SC: Prima Facie Talaq-E-Hasan Not so Improper, Option of Khula Divorce is There for Women

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Shashwati Chowdhury

Published on: August 16, 2022 at 20:16 IST

The Muslim personal law practise of Talaq-E-Hasan, according to which a man can divorce his wife by saying “talaq” once a month for three months, is “not so improper,” according to a prima facie observation made by the Supreme Court.

The Court stated that Muslim women have the option to file for divorce through the “khula”.

“Prima Facie this (Talaq-E-Hasan) is not so improper. Women also have an option. Khula is there. Prima facie I don’t agree with petitioners. I don’t want this to become an agenda for any other reason”, Justice Sanjay Kishan Kaul, the presiding judge of the Bench, remarked verbally.

A Muslim woman filed a writ petition contesting the constitutionality of divorce through “Talaq-E-Hasan” on the grounds that it discriminates against women. The case was being heard by a bench consisting of Justices SK Kaul and MM Sundersh.

Senior Advocate Pinky Anand, speaking on behalf of the petitioner during the hearing, claimed that even though the Supreme Court had ruled triple talaq unlawful, it had not made a decision regarding Talaq-E-Hasan.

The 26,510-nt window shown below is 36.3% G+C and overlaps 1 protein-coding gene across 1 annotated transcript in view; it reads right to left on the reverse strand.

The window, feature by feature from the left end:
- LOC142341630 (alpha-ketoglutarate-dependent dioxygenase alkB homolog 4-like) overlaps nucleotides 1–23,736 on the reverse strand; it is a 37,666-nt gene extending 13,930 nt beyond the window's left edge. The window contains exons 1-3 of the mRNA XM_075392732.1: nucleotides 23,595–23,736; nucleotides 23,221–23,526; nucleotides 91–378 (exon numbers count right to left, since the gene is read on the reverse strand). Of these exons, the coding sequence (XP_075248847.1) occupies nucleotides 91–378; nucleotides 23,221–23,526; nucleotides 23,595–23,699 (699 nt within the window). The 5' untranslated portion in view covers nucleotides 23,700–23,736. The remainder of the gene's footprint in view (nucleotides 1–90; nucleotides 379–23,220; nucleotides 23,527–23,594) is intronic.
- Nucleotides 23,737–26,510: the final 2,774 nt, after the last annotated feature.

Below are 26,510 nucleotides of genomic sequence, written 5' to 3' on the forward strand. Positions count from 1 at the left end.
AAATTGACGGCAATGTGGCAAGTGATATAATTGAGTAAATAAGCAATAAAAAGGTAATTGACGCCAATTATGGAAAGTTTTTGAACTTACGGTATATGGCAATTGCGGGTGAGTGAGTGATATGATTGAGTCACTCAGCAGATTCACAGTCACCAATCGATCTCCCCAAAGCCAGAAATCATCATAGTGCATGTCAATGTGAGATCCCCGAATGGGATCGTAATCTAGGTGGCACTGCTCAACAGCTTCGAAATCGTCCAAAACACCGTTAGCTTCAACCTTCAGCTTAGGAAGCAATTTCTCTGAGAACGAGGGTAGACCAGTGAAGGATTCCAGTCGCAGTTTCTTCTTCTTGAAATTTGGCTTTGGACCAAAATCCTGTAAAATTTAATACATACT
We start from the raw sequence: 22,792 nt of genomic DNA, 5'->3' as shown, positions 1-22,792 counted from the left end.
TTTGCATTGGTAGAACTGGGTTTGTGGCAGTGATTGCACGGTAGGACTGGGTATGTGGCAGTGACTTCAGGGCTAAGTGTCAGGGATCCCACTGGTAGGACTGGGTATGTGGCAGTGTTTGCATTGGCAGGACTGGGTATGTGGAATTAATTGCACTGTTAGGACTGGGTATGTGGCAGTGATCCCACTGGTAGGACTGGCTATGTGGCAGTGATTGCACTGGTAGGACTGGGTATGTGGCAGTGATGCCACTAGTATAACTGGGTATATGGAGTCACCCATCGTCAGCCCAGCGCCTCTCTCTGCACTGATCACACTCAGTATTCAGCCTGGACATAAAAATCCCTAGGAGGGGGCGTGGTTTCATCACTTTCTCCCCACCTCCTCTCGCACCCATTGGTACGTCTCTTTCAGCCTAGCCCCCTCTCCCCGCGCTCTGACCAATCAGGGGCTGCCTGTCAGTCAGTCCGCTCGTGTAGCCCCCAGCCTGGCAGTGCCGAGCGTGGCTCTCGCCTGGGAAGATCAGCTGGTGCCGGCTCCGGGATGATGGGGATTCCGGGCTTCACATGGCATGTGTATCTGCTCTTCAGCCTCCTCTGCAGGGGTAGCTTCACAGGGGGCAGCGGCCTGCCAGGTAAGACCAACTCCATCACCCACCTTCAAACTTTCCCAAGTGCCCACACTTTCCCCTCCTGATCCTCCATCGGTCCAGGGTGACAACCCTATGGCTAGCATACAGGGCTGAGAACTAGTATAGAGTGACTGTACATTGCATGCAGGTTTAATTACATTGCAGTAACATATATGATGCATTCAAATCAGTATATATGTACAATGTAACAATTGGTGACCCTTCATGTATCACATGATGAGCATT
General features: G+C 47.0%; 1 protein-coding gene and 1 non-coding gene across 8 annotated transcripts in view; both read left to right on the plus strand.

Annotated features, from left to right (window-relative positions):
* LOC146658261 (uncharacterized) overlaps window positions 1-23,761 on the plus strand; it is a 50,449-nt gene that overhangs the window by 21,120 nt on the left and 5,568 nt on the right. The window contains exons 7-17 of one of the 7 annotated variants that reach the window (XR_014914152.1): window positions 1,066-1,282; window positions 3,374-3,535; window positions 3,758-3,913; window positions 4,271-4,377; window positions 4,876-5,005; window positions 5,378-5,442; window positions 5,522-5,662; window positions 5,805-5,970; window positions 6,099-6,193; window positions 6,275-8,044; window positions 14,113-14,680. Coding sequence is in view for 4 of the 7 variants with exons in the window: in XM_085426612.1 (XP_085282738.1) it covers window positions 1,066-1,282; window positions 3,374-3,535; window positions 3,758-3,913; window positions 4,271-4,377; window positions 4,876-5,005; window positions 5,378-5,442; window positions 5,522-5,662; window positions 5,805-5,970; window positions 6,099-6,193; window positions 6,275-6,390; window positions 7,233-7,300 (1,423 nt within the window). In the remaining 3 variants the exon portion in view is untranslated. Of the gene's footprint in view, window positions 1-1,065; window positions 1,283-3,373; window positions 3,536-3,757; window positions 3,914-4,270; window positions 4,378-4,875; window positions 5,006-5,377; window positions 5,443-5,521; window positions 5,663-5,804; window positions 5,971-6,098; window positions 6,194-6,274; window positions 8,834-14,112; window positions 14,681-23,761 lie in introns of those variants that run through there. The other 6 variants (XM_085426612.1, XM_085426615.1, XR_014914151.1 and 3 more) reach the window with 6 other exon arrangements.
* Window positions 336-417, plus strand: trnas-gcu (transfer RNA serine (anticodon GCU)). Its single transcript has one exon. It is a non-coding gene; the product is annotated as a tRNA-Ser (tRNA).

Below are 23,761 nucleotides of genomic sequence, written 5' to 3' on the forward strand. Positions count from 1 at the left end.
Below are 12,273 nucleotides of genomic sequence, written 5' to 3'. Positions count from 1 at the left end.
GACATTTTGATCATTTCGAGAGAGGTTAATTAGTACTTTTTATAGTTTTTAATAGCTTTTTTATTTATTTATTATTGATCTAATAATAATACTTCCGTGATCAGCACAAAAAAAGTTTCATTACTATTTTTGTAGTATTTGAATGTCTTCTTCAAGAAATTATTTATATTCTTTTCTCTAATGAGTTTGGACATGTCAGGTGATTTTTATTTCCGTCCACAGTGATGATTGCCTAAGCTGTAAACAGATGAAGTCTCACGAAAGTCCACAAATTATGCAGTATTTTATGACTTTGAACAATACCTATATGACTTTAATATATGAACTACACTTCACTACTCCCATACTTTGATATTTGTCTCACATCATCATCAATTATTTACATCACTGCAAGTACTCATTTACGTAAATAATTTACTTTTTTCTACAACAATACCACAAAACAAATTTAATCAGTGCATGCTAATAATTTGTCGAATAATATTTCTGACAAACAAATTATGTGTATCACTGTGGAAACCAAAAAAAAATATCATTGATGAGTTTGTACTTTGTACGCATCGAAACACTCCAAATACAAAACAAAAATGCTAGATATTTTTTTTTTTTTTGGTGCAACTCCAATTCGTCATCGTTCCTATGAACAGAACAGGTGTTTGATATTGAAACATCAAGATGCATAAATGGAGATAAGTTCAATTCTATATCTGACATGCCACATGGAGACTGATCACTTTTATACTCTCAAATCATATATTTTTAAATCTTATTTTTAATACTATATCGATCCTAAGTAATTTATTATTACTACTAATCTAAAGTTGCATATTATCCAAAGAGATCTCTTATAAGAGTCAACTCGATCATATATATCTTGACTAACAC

The court asked the petitioner whether she would be prepared to consider that option after taking mehar after pointing out to her that the Supreme Court has in many cases granted divorces on the grounds of irretrievable breakdown of marriage.

The Bench adjourned the matter until August after the petitioner’s counsel seeked more time to obtain instructions.

Journalist Benazeer Heena filed the Public Interest Litigation suit through Advocate-on-Record Ashwani Kumar Dubey. The applicant alleged that on April 19, her spouse sent her the first instalment of the talaq via speed post. According to the petitioner’s counsel, she received the second and third notices in the months that followed.

The petitioner claims that because only men can exercise it, the practise is discriminatory and asks that it be declared unconstitutional because it is arbitrary and in violation of Articles 14, 15, 21, and 25 of the Constitution. The petitioner claims that it is not a essential practice of the Islamic faith.

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